Wind farm fuels Ethiopia's green power ambitions

December 11th, 2011 in Technology / Energy & Green Tech
The French-run Ashegoda wind farm, sub-Saharan Africa's largest, is part of Ethiopia's ambitious strategy to become the region's leading producer of renewable energy.


The French-run Ashegoda wind farm, sub-Saharan Africa's largest, is part of Ethiopia's ambitious strategy to become the region's leading producer of renewable energy.

Villagers in Ethiopia's arid north live as they have for centuries surrounded by cattle and donkeys; only the rows of towering white wind turbines look out of place.

It is not the first place one might expect to find the sleek new structures. The unpaved roads around the site are lined with donkey-drawn carts lugging firewood and bushels of wheat.

"It's a little bit anachronistic to see the turbines in a rural zone where peasants are working like they were centuries ago," says Gerard Damongeot of the French-run Ashegoda farm.

But, he says, it is "very, very windy" making it the perfect location for the turbines.

The path towards green power, however, is strewn with obstacles. The land taken up by the turbines was once used by local farmers.

Around 700 growers have lost either some or all of their land, according to the Ethiopian Electric Power Corporation (EEPCO) site manager Fisseha Gebremichael.

Local government provided compensation to affected farmers, but some say the payment was inadequate. "We are not happy, we had good income from this land," said farmer Abraha Woldu.

He was given $4000 for his one hectare of land, which he said is not enough to lease another plot of land.

Like many Ethiopians, Abraha feels ambivalent about the wind farm. He welcomes progress, but is disappointed to have lost his main source of income.

"I am happy to develop my country, but I am not happy about the payment I received," he said.

Cattle graze on a maize field in front of wind turbines in Ashegoda, northern Ethiopia. As part of Ethiopia's ambitious $150 billion, 20-year green growth strategy, diesel power stations will be replaced by hydro, solar, geothermal and wind energy by 2015.

The Ashegoda wind farm, sub-Saharan Africa's largest, is part of Ethiopia's ambitious strategy to become the region's leading producer of .

The country is aiming for a seven-fold increase in in the next five years.

Ethiopia's Prime Minster Meles Zenawi, the African Union's special representative on the environment, pushed this month for countries to commit to green policies at UN in Durban, South Africa.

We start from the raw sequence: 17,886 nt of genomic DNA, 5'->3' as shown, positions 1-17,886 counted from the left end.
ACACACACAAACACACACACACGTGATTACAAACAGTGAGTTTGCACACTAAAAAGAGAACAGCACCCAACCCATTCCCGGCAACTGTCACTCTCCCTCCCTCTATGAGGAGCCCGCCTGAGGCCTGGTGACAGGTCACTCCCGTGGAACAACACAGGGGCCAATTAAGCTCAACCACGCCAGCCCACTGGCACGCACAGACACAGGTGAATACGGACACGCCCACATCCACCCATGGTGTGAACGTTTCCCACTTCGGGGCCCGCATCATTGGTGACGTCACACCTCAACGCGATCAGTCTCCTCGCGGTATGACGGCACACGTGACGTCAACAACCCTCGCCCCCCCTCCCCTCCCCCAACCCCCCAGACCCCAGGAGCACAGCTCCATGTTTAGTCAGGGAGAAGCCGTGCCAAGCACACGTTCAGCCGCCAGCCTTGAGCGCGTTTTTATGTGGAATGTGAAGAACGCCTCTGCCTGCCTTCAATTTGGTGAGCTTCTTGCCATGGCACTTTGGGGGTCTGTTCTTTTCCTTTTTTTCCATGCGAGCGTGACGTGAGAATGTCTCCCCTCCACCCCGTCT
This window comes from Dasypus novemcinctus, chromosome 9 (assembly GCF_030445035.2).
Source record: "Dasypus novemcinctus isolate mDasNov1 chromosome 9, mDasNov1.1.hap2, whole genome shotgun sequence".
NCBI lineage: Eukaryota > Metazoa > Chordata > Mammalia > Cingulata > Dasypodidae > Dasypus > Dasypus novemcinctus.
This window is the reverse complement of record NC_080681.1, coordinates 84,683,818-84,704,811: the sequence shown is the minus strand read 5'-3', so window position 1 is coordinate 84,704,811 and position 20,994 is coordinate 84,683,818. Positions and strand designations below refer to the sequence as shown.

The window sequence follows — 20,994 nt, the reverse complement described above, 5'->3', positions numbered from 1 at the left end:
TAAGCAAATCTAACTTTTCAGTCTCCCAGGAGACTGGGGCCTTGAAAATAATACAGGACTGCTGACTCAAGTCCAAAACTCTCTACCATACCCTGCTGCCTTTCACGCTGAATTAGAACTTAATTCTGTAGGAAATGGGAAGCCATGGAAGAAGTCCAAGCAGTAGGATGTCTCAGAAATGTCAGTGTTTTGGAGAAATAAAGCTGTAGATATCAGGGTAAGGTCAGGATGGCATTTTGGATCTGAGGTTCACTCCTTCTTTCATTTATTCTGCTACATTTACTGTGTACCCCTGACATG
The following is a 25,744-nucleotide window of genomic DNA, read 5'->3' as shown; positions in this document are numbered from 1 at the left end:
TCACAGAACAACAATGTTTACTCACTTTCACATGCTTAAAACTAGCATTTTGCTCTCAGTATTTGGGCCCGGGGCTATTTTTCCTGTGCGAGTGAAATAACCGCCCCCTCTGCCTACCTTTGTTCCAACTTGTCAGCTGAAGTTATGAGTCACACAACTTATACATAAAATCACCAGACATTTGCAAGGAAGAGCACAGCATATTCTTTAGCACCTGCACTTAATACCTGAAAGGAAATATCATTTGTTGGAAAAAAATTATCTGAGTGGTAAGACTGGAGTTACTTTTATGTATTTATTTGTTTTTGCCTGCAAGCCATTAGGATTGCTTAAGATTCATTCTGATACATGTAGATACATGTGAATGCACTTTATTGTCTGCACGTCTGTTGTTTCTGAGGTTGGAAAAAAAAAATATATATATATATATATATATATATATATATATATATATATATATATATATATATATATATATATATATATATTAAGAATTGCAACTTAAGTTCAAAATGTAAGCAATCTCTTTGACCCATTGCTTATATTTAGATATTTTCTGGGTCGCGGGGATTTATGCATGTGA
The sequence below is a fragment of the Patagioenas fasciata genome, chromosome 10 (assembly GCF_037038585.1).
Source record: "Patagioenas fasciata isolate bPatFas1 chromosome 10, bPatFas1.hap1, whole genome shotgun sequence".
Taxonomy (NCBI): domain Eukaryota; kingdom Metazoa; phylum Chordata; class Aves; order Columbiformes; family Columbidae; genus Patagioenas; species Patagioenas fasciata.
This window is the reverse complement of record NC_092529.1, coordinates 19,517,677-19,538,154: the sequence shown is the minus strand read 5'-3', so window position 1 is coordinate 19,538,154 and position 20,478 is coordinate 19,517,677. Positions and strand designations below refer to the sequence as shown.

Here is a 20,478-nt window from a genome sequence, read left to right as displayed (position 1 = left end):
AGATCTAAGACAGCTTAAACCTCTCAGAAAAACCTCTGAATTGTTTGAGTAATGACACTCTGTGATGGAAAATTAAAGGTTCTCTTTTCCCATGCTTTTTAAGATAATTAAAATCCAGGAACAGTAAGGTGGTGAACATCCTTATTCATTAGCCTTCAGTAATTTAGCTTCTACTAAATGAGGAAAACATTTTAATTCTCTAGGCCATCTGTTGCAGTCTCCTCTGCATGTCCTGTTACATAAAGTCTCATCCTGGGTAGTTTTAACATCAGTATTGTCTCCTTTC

As part of Ethiopia's ambitious $150 billion, 20-year green growth strategy, diesel power stations will be replaced by hydro, solar, geothermal and wind energy by 2015.

It's a bold plan. More than half of all Ethiopians do not have access to electricity and critics say the scale of the plans is unfeasible.

With 30 of 84 wind towers erected since construction began in 2009, the plant expects the first megawatt of electricity to be produced by the end of December.

And while the majority of power produced at Ashegoda and elsewhere will connect to the national grid, it is even hoped to produce surplus, with some 10 percent sold to neighbouring Djibouti, Kenya and Sudan, as well as to Egypt.

Run by France's Vergnet Groupe, Ashegoda is the first of six planned wind farms in the country.

With 30 of 84 wind towers erected since construction began in 2009, the plant expects the first megawatt of electricity to be produced by the end of December.

Damongeot said the decision to work in Ethiopia was a fairly easy one. Corruption is much less of a problem then elsewhere on the continent, and there is a genuine commitment to renewable energy.

And of course, there is an abundance of wind, the result of a varied terrain and access to Red Sea winds from the east, with the company constructing two more plots of turbines by mid-2012.

But the company does not expect to turn a profit from Ashegoda due to escalating costs. The $282 million plan was financed by a loan from several French banks and the French development agency.

"We've lost a lot of money and we don't expect to make any money," Damongeot said, laughing.

But he maintains it is a good opportunity for the company to establish itself in Ethiopia, where they may expand into hydro projects in the future.

For the EEPCO's Fisseha, renewable energy is a key investment for a developing country like Ethiopia. They can avoid the environmental damage seen in Western countries and boost exports at the same time, he said.

"Ethiopia is developing -- and investing in such a way to be environmentally friendly and not make the mistakes of the developing world," he said. "We are trying, we are trying hard," he added.

Water and Energy Minister Alemayehu Tegenu is optimistic the effort will pay off in a matter of years.

"You'll find that all Ethiopians will have access to electricity -- you'll find every industry has a good supply of green, renewable energy," he said. "And everywhere, of course."

(c) 2011 AFP

"Wind farm fuels Ethiopia's green power ambitions." December 11th, 2011. http://phys.org/news/2011-12-farm-fuels-ethiopia-green-power.html